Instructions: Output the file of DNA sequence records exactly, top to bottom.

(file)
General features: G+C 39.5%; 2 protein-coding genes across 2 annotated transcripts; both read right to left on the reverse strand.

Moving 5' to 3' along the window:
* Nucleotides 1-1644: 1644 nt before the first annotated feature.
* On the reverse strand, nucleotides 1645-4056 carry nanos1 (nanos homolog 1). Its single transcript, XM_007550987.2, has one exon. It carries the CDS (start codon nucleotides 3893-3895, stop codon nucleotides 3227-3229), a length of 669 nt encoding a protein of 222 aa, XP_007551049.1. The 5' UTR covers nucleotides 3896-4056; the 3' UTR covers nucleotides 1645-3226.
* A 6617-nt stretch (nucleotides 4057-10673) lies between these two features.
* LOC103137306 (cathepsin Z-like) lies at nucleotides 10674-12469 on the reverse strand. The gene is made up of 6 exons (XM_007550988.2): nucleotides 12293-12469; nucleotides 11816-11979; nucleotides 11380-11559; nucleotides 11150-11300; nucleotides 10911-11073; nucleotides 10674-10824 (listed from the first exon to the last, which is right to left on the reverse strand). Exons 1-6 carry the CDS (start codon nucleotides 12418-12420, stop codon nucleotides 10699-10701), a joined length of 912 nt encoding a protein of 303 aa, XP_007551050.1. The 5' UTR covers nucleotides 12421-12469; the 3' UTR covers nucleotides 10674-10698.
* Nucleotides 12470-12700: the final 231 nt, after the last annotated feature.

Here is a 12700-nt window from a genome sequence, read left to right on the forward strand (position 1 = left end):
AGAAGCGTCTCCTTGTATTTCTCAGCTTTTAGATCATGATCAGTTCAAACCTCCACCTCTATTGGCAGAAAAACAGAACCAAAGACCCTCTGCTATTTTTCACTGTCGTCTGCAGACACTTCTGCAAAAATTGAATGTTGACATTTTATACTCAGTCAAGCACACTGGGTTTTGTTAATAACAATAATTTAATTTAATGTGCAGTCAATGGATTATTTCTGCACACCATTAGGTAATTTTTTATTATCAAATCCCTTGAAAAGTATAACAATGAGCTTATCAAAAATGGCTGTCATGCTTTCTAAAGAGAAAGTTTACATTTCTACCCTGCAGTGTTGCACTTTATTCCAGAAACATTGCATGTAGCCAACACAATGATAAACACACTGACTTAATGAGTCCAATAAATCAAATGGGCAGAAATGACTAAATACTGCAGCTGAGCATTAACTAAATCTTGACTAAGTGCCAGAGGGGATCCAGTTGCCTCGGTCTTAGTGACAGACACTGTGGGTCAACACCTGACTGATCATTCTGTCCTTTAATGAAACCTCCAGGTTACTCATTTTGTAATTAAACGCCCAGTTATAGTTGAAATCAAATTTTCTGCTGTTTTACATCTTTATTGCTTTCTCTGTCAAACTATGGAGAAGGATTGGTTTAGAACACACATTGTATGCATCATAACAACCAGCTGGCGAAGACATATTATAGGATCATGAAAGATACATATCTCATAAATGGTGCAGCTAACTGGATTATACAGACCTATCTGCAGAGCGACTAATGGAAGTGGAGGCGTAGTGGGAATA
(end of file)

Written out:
General features: G+C 39.5%; 2 protein-coding genes across 2 annotated transcripts; both read right to left on the reverse strand.

Moving 5' to 3' along the window:
* Nucleotides 1-1644: 1644 nt before the first annotated feature.
* On the reverse strand, nucleotides 1645-4056 carry nanos1 (nanos homolog 1). Its single transcript, XM_007550987.2, has one exon. It carries the CDS (start codon nucleotides 3893-3895, stop codon nucleotides 3227-3229), a length of 669 nt encoding a protein of 222 aa, XP_007551049.1. The 5' UTR covers nucleotides 3896-4056; the 3' UTR covers nucleotides 1645-3226.
* A 6617-nt stretch (nucleotides 4057-10673) lies between these two features.
* LOC103137306 (cathepsin Z-like) lies at nucleotides 10674-12469 on the reverse strand. The gene is made up of 6 exons (XM_007550988.2): nucleotides 12293-12469; nucleotides 11816-11979; nucleotides 11380-11559; nucleotides 11150-11300; nucleotides 10911-11073; nucleotides 10674-10824 (listed from the first exon to the last, which is right to left on the reverse strand). Exons 1-6 carry the CDS (start codon nucleotides 12418-12420, stop codon nucleotides 10699-10701), a joined length of 912 nt encoding a protein of 303 aa, XP_007551050.1. The 5' UTR covers nucleotides 12421-12469; the 3' UTR covers nucleotides 10674-10698.
* Nucleotides 12470-12700: the final 231 nt, after the last annotated feature.

Here is a 12700-nt window from a genome sequence, read left to right on the forward strand (position 1 = left end):
AGAAGCGTCTCCTTGTATTTCTCAGCTTTTAGATCATGATCAGTTCAAACCTCCACCTCTATTGGCAGAAAAACAGAACCAAAGACCCTCTGCTATTTTTCACTGTCGTCTGCAGACACTTCTGCAAAAATTGAATGTTGACATTTTATACTCAGTCAAGCACACTGGGTTTTGTTAATAACAATAATTTAATTTAATGTGCAGTCAATGGATTATTTCTGCACACCATTAGGTAATTTTTTATTATCAAATCCCTTGAAAAGTATAACAATGAGCTTATCAAAAATGGCTGTCATGCTTTCTAAAGAGAAAGTTTACATTTCTACCCTGCAGTGTTGCACTTTATTCCAGAAACATTGCATGTAGCCAACACAATGATAAACACACTGACTTAATGAGTCCAATAAATCAAATGGGCAGAAATGACTAAATACTGCAGCTGAGCATTAACTAAATCTTGACTAAGTGCCAGAGGGGATCCAGTTGCCTCGGTCTTAGTGACAGACACTGTGGGTCAACACCTGACTGATCATTCTGTCCTTTAATGAAACCTCCAGGTTACTCATTTTGTAATTAAACGCCCAGTTATAGTTGAAATCAAATTTTCTGCTGTTTTACATCTTTATTGCTTTCTCTGTCAAACTATGGAGAAGGATTGGTTTAGAACACACATTGTATGCATCATAACAACCAGCTGGCGAAGACATATTATAGGATCATGAAAGATACATATCTCATAAATGGTGCAGCTAACTGGATTATACAGACCTATCTGCAGAGCGACTAATGGAAGTGGAGGCGTAGTGGGAATA